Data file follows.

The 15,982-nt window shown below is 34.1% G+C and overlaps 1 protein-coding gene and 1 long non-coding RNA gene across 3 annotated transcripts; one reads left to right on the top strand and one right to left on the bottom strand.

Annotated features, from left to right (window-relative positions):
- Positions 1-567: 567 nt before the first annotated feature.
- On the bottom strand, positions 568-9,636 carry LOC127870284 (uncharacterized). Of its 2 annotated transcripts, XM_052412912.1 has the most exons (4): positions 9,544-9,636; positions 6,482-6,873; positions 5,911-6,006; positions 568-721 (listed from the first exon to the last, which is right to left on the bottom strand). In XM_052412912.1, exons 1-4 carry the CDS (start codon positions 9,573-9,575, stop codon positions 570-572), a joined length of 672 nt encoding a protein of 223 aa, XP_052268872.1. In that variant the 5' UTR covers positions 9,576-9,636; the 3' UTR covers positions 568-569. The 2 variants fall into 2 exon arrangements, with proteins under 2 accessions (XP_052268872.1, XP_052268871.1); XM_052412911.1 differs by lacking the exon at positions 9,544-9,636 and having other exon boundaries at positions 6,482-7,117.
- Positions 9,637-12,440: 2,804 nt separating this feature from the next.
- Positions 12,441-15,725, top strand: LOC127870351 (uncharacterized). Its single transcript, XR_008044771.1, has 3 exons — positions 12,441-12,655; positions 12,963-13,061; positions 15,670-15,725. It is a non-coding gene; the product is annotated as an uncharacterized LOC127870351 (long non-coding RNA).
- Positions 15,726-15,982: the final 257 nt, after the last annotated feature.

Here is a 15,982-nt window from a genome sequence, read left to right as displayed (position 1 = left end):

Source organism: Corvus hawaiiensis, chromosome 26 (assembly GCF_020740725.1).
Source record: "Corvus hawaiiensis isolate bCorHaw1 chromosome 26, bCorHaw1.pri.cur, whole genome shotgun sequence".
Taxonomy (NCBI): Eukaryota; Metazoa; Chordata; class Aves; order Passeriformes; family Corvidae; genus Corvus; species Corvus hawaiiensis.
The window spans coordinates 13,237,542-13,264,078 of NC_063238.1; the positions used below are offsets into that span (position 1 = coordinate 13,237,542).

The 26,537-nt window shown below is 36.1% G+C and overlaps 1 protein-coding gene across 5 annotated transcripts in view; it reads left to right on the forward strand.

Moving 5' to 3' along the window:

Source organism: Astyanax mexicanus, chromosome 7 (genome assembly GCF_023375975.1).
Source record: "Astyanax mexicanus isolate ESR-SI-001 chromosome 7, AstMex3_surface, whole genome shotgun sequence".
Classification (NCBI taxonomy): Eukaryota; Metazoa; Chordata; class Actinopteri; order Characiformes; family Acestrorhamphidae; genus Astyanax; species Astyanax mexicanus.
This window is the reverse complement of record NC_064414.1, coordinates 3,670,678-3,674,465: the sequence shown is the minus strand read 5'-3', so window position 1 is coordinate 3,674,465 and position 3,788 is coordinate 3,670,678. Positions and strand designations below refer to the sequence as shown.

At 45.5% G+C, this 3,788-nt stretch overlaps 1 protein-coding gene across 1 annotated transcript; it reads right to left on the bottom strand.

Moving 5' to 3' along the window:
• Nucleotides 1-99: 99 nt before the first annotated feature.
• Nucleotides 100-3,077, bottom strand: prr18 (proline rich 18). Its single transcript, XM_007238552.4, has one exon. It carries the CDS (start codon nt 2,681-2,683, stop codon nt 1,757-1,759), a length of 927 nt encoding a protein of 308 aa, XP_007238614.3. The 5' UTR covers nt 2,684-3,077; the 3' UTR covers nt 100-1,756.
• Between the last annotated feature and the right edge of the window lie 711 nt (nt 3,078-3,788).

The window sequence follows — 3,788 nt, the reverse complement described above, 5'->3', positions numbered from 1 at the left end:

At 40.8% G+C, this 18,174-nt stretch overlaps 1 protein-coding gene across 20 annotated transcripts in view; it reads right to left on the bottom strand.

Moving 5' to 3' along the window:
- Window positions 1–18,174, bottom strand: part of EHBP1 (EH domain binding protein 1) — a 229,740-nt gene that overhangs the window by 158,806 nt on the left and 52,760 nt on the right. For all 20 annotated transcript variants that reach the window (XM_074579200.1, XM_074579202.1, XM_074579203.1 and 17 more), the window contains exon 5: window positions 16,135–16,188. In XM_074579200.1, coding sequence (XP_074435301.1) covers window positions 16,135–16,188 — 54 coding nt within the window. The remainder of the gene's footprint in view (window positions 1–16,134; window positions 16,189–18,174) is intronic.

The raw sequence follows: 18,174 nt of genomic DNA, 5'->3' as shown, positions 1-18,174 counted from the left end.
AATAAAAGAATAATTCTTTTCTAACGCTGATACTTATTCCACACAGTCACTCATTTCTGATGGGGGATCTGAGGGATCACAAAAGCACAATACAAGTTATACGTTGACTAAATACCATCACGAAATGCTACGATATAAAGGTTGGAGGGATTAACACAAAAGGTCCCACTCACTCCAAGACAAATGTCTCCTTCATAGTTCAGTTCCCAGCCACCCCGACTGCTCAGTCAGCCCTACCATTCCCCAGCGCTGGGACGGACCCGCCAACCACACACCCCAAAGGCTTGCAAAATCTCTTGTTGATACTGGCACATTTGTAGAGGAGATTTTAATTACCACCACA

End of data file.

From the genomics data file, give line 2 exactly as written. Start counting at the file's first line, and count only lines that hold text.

Annotated features, from left to right (window-relative positions):